I have never encountered a woman writer who devoted more than a few sentences to expressing respect and admiration for the amount of alcohol a man could consume without making a fool of himself. But men who write, whether they themselves drink or not, seem to be impressed by an excess, which in reality clearly has the most tragic effects.
The habitual use of liquor is annually responsible for suffering many times greater than that occasioned by AIDS. Thousands of innocents are killed yearly in accidents caused by driving while drunk, countless crimes committed, barroom brawls and sexual offenses, not to mention the gradual destruction of living tissue that at any given moment is sending millions to their deaths.
Why, in the light of this unremitting wave of destruction and foolishness, anyone should express any emotion beyond sympathy for an alcoholic friend has, since childhood, been something that I could not understand.
There is nothing of the holier-than-thou in this judgment. My own mother was a partial alcoholic, as were some of her brothers and sisters. Although alcohol was not the only cause of destruction of the fabric of my mother's family, the Donahues, it was high on the list of contributing factors.
When I was young, I used to take an occasional drink and have, in rare instances, become as intoxicated as anybody else in my social circle. But in every instance, I behaved like a boob and later wished I had not done so. Again, I am no saint and have no wish to legislate others' morality. If people wish to drink themselves into an ongoing series of bouts of asininity, not to mention eventually the grave, that is their problem and there are wonderful organizations such as Alcoholics Anonymous that stand at the ready to help them.
My argument, then, is not a matter of looking down on the unfortunate drinkers of the world--they have my sympathy. What I object to is the romanticizing, the mindless glamorizing, the endless stories as to who can "carry his liquor." The answer to that one, gentlemen, is nobody at all. Just because a man might be able to walk more or less steadily across a room or not slur too many words in a conversation after several drinks is not to argue that alcohol has no negative effect whatever on him.
As an authority on comedy I am aware that one of the easiest ways in the world to make people laugh is either to pretend to be drunk or to tell stories involving the exaggeration of someone's state of intoxication. This is dependably amusing because, as I've mentioned in other contexts, comedy is about tragedy.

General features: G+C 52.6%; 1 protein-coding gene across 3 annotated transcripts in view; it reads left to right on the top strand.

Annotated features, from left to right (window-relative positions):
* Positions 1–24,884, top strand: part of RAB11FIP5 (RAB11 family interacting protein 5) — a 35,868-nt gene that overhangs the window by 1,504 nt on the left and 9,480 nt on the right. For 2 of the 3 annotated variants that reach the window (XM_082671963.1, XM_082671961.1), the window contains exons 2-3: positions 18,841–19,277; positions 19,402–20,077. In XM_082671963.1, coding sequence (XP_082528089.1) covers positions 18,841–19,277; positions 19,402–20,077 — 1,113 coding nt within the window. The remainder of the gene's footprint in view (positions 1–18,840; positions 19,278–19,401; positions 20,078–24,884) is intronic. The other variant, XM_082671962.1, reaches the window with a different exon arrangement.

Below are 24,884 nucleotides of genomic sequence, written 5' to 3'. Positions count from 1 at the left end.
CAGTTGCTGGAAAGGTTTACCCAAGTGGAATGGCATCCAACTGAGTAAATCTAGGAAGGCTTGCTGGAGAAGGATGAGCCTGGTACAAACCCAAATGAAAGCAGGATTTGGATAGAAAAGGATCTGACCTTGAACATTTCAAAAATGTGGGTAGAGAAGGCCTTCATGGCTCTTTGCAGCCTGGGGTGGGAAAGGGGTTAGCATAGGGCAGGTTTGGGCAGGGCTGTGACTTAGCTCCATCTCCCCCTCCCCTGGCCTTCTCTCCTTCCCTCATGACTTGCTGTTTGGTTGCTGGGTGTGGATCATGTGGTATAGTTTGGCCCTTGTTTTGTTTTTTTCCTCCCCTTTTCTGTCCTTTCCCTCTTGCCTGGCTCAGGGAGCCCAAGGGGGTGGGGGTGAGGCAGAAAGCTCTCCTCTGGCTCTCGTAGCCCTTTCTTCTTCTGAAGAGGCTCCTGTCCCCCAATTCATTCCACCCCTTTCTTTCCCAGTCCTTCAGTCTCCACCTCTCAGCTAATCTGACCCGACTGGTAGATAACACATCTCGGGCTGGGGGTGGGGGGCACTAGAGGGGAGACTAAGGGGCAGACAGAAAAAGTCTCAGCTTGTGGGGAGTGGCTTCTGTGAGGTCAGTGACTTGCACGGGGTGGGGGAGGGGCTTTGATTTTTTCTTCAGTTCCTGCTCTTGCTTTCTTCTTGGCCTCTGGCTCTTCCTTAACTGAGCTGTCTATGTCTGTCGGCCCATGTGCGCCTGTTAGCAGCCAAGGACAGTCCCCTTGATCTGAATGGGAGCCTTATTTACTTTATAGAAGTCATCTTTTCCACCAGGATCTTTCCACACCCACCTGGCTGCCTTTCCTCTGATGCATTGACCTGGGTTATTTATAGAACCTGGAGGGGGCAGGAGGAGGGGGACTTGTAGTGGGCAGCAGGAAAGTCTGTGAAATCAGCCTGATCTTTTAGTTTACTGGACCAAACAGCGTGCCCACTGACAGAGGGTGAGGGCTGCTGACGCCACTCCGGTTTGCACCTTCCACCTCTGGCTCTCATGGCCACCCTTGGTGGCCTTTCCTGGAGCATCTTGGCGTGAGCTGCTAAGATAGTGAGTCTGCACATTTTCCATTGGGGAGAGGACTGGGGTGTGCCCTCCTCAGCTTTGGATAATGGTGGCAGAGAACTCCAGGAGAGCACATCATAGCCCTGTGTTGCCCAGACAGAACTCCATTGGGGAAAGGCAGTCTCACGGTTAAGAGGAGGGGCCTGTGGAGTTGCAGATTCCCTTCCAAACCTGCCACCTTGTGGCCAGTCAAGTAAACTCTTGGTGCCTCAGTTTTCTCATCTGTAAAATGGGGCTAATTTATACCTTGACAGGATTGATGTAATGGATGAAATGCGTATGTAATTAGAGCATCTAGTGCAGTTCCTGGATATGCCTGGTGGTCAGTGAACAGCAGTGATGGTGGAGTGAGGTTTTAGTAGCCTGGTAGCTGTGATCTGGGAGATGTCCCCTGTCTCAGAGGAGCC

I am never favorably impressed when I hear how much Jackie Gleason, Errol Flynn or some other semi-addicted individual could ingest without falling asleep or throwing up. I loved Jackie's comedy but I wish he hadn't drunk nearly so much. He'd probably still be amusing us today if he hadn't spent so much time as a barfly.
As for Errol Flynn, there was an impressive, handsome and intelligent gentleman. I had the pleasure of booking him as a guest on my comedy program twice late in his life, and now that he is gone I can comment for the public record on what a pathetic spectacle he presented at the time.
Some of this reality has been revealed, in a comic way, in the motion picture "My Favorite Year," based partly on Flynn's adventures on the Sid Caesar show and on my own one year when he came to New York to earn a little quick television money to help with his financial problems, problems partly caused, in fact, by his long history of irresponsible drinking.
A drunken driver once almost killed my wife, our 8-year-old son Bill and myself by careening wildly onto the busy California coast highway directly into heavy traffic coming from right and left. Bill and I were on my motorcycle driving behind Jayne in her station wagon, from Santa Barbara to Los Angeles, when I suddenly saw a parked car lurch forward, cutting across traffic.
Jayne, thank God, slammed on the brakes and swerved. As soon as I saw the smoke coming from her braking maneuver, I pulled my motorcycle off the road, came to a quick stop, told Bill to remain where he was and ran forward at top speed to apprehend the driver, who had, in the instant, been hit by a Volkswagen driven by an unfortunate young woman who was badly battered in the crash.
As I raced up to his car and pulled his door open, demanding to know what the hell he thought he was doing, he looked up in bleary-eyed panic, stepped on the gas again, and this time hit another car. Parenthetically, I later learned the man was not prosecuted for the peculiar reason that he was an off-duty police officer.